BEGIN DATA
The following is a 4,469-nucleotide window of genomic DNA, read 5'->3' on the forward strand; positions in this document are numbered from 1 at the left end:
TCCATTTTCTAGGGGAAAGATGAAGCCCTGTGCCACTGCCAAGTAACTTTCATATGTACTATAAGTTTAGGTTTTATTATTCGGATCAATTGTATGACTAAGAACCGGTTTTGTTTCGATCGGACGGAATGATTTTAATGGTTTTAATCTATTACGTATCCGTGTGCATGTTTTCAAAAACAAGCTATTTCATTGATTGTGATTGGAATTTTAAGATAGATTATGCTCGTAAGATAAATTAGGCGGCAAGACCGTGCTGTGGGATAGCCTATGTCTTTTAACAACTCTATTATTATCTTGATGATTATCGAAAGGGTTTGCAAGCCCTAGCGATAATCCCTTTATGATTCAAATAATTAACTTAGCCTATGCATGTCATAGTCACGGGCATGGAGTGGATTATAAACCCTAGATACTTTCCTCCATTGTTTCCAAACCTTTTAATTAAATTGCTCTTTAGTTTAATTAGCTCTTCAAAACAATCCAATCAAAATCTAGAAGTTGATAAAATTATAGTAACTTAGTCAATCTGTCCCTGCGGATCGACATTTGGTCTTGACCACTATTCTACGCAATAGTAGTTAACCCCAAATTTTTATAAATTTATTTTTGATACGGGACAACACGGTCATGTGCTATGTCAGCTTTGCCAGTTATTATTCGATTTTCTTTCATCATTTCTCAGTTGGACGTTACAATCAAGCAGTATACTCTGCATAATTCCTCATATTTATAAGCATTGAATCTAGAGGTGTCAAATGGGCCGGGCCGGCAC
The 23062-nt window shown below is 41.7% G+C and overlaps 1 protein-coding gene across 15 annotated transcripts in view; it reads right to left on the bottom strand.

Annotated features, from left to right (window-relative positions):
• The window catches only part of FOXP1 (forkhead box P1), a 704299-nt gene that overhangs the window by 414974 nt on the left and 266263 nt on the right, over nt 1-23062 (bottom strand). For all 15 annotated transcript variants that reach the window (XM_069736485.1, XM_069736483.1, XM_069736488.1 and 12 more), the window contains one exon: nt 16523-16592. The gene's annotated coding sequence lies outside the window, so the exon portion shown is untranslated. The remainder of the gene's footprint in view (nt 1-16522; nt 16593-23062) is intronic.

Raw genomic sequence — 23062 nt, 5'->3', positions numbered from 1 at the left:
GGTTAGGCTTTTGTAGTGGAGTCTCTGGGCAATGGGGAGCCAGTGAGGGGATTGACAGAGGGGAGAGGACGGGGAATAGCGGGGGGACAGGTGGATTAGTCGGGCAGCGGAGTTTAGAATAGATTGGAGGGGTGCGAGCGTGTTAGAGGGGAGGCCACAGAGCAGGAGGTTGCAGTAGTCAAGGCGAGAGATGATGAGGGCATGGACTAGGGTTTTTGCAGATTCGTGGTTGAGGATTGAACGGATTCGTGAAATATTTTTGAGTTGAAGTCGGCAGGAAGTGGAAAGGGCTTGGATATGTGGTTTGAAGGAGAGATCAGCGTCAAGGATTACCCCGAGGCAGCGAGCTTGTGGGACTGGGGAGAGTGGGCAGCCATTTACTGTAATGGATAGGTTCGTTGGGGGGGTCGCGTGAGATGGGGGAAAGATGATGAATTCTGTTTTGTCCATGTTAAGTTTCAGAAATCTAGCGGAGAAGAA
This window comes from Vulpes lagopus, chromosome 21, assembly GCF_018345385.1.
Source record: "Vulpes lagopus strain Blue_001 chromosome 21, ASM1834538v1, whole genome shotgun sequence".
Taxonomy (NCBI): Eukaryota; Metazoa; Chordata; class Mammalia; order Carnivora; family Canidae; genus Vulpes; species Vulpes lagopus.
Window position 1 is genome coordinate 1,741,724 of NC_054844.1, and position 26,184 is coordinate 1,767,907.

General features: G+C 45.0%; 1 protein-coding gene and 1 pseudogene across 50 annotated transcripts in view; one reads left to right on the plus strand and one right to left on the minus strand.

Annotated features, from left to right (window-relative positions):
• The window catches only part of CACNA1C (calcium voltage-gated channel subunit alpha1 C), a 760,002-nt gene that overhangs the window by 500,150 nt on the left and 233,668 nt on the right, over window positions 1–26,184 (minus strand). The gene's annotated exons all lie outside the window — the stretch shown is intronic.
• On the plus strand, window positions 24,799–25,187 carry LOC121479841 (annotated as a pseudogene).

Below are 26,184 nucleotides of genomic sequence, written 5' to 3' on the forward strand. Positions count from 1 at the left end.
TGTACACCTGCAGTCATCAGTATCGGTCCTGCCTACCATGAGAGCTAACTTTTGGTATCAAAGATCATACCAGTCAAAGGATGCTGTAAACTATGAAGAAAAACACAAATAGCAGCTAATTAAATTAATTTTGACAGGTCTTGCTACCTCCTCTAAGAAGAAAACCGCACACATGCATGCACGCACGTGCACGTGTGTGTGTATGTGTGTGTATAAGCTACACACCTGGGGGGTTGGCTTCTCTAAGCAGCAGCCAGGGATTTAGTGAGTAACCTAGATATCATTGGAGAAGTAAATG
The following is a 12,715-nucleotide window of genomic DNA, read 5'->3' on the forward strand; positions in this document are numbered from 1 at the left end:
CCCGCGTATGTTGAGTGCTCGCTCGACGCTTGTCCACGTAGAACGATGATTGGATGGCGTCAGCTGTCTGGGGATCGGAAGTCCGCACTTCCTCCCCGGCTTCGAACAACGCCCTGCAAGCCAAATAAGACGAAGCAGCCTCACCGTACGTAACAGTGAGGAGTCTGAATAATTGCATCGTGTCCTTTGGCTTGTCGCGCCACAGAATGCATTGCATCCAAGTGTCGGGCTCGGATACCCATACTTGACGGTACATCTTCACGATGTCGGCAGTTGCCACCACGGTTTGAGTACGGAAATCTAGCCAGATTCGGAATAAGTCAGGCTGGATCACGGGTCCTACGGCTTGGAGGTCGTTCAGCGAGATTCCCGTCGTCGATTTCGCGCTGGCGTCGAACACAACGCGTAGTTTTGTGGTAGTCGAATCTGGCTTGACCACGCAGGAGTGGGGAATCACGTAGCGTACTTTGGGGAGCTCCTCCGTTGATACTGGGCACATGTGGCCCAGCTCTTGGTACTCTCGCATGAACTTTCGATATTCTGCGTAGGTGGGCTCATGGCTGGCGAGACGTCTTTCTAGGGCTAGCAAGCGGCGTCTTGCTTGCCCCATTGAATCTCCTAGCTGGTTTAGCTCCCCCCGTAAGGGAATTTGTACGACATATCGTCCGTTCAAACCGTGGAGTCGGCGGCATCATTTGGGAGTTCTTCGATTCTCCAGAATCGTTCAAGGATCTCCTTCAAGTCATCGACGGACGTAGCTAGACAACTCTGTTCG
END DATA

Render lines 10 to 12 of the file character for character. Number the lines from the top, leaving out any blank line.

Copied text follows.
Taxonomy (NCBI): Eukaryota; Metazoa; Chordata; class Mammalia; order Carnivora; family Canidae; genus Vulpes; species Vulpes lagopus.
Window position 1 is genome coordinate 1,741,724 of NC_054844.1, and position 26,184 is coordinate 1,767,907.

General features: G+C 45.0%; 1 protein-coding gene and 1 pseudogene across 50 annotated transcripts in view; one reads left to right on the plus strand and one right to left on the minus strand.